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Bathroom Design & Colour Scheme Ideas 2018: Tips to Choose the Best

Bathroom Design & Colour Scheme Ideas 2018: Tips to Choose the Best

By ATS Team, Last updated on August 8th, 2018

Because you want the best of whats trending in bathroom design & a look that will not date poorly.

Popular and trending bathroom designs & colour schemes for 2018, including greys, beiges, charcoals and timber accents.

How to get the Best Ideas for the Bathroom – A Design Perspective

There is a lot of detail that goes into a bathroom.

If you’ve renovated or built before then you will know how overwhelming it can be getting things done right…

The good news is that you can make it much easier to choose what’s best by following some simple design principles. We have covered designing an easy to clean bathroom, and now in this article we cover bathroom colour schemes, including what’s trending for 2018.

Whether you have a small, large or unusual bathroom layout, your choice is important in influencing the final product.

Bathroom Colour Schemes That Are Trending in 2016

The best bathroom colour ideas & styles come with a design perspective in mind, generally starting with tiles and then working backwards from there. This item-by-item guide covers each major aspect of the bathroom colour scheme.

If you are interested in skipping the guide to see what’s popular for 2018, we have some quick links below. You can also refer to these, see what you like, narrow your choices and come back to the guide.

The trending bathroom colour schemes for 2018 include:

  • Gray Industrial & other Gray-tone: including concrete & cement look bathrooms
  • Ecclectic Colour Splash: playful colours such as teals, pinks & blues in small doses for features such as basins or tiles
  • Plank Tiles & Timber Hues: Including tiles that imitate genuine timber
  • Limestone: Neutral stone colour throughout the bathroom with standout fittings
  • Terrazzo: Genuine terrazzo or porcelain used with complementary colour
  • Coloured Tapware Finishes: Matte black, rose gold, brushed nickel, etc.
  • White: The timeless colour, matching anything and remaining popular year to year

Now back to the guide

Let’s start with the most important aspects, get the most important right and your bathroom is sure to look great.

Tiles are the most important part of bathroom design

Porcelain tiles on display at the ATS showroom showing some popular colours right now

Tiles are the most significant part of a bathroom’s final look and feel, both the type of tile used and the colour of the tile significantly influence the outcome of your design.

The best bathroom designs & colour schemes today have tiles that exude:

  • Perceived open size & space
  • Perceived warmth & invitingness
  • Pleasant feeling
  • A desirable ambiance, and;
  • Are practical for the long term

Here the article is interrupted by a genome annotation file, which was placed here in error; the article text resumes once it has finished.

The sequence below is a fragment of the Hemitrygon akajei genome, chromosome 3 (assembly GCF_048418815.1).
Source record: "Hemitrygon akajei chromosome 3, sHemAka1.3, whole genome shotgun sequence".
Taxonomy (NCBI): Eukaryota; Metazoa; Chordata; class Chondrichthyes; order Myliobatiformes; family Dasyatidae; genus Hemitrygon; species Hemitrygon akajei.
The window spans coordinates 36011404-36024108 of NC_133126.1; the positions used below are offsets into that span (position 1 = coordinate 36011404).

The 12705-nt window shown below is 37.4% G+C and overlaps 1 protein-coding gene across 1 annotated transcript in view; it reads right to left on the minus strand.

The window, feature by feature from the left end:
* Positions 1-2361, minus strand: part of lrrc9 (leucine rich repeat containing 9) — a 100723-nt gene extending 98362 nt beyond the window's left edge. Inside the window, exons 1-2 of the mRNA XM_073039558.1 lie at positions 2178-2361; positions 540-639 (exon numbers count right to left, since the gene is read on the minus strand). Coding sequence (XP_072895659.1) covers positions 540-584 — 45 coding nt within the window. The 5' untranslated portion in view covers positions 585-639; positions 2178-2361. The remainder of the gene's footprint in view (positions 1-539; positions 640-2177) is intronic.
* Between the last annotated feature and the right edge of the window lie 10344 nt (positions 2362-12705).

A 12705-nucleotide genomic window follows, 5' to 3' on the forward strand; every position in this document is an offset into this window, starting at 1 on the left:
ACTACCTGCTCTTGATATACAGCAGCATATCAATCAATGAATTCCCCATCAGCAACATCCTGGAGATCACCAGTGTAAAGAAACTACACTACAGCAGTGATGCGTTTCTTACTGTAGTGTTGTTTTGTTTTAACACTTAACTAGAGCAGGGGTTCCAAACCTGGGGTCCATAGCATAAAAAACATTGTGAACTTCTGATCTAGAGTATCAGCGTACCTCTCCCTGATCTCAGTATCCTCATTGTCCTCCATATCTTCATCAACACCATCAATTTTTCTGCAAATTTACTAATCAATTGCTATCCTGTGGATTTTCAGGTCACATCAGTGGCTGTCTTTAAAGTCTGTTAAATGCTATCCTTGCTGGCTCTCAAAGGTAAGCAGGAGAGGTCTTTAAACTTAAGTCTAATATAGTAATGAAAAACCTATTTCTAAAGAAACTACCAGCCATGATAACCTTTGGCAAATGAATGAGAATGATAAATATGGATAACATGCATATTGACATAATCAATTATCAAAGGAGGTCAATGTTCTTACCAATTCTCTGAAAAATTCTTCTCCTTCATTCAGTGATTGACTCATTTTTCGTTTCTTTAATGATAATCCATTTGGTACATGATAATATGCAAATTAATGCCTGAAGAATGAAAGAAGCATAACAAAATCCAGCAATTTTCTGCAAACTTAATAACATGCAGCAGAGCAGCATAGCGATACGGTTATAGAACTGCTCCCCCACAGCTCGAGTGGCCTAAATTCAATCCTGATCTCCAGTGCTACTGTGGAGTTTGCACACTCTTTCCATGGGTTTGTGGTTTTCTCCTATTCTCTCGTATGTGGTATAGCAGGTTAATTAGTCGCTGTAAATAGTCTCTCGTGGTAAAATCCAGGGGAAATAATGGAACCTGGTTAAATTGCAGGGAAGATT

Generally most bathroom tiles are laid in a way that directs the eyes in a particular manner, the most commonly used design formats are listed below.

Two tone bathroom: Two predominant colours are noticeable in the bathroom. This set up grabs attention with a darker, bolder colour that catches the eye whilst a lighter coloured tile softens the look, helping add to the illusion of more space and a more open feel.

You can also do the reverse with the light colour grabbing the attention however this requires a large open room and/or plenty of light to pull it off.

Two tone bathroom showing charcoal Porcelain tile with a carrara marble subway tile feature

Historically, two tone bathrooms have simply been “dark floor, light wall”. With current trends, a feature is often added, the most popular feature being an entire wall which matches the floor. You may also have a small feature, such as a mosaic tiled niche inside the shower or a vanity splash back.

The two tone bathroom works best with a large wall that you see as you walk into the bathroom which you want to stand out. This is a great set up for a simple design and practical look which will most likely still fit future trends as two tone bathrooms have been around for a long time.

Choosing the light colour tile – Its best to choose a tile with a mild pattern in it to not detract from the darker tile. For rooms with less natural light, choose the colour as light as possible to maximise the feeling of space, whilst if you have excellent natural light in the bathroom or will use strong down lights you can go with a tile that is not so light. Examples of popular light tile colours include gloss white, matte white, limestone look tiles, Carrara look tiles, washed out concrete look tiles, mild beige tiles and light greys.

Double High back freestanding bath with marble look wall tiles, dark porcelain floors and a walk in shower

Choosing the dark colour tile – You can be liberal with your choice of bold patterns & texture to draw eye attention, though this is optional. If you decide to do a feature wall, ensure it blends well with the floor or is the same tile. A suggestion to make the tiles pop more without going too aggressive with the pattern is to use creative shapes such as hexagonal tiles, herringbone or arrow laid tiles and tiles that look like timber.

Single tone bathroom: There is one predominate tile in the bathroom. Features, if any, are small and/or discreet. This set up works best with large format tiles and is perfect for making your bathroom look as large, open and inviting as possible.

Single tone bathrooms are ideal for small bathrooms, especially if you use a tile colour as light and as large as possible, this gives the illusion of space and ensures a small bathroom feels open and more inviting. Combine a single tone bathroom with other details such as wall hung vanities, in-wall toilets and walk in shower screens for the maximum effect of space illusion.